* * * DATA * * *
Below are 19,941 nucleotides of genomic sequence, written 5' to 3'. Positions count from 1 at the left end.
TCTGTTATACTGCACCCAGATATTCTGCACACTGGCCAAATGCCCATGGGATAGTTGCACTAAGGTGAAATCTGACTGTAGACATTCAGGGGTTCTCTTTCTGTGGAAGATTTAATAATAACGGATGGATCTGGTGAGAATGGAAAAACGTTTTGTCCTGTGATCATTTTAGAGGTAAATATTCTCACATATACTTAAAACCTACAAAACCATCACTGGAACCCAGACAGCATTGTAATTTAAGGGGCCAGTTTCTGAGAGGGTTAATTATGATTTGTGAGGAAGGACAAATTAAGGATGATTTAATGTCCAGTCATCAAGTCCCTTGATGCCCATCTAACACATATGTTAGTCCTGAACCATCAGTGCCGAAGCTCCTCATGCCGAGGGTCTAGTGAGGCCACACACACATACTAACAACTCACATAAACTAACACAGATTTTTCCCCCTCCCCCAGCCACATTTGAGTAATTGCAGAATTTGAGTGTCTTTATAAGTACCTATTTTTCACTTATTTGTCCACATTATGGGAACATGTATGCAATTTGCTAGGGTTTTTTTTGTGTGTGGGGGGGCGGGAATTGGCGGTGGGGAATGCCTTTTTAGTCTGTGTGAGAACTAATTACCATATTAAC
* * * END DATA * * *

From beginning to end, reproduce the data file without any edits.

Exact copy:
Below are 19,941 nucleotides of genomic sequence, written 5' to 3'. Positions count from 1 at the left end.
TCTGTTATACTGCACCCAGATATTCTGCACACTGGCCAAATGCCCATGGGATAGTTGCACTAAGGTGAAATCTGACTGTAGACATTCAGGGGTTCTCTTTCTGTGGAAGATTTAATAATAACGGATGGATCTGGTGAGAATGGAAAAACGTTTTGTCCTGTGATCATTTTAGAGGTAAATATTCTCACATATACTTAAAACCTACAAAACCATCACTGGAACCCAGACAGCATTGTAATTTAAGGGGCCAGTTTCTGAGAGGGTTAATTATGATTTGTGAGGAAGGACAAATTAAGGATGATTTAATGTCCAGTCATCAAGTCCCTTGATGCCCATCTAACACATATGTTAGTCCTGAACCATCAGTGCCGAAGCTCCTCATGCCGAGGGTCTAGTGAGGCCACACACACATACTAACAACTCACATAAACTAACACAGATTTTTCCCCCTCCCCCAGCCACATTTGAGTAATTGCAGAATTTGAGTGTCTTTATAAGTACCTATTTTTCACTTATTTGTCCACATTATGGGAACATGTATGCAATTTGCTAGGGTTTTTTTTGTGTGTGGGGGGGCGGGAATTGGCGGTGGGGAATGCCTTTTTAGTCTGTGTGAGAACTAATTACCATATTAAC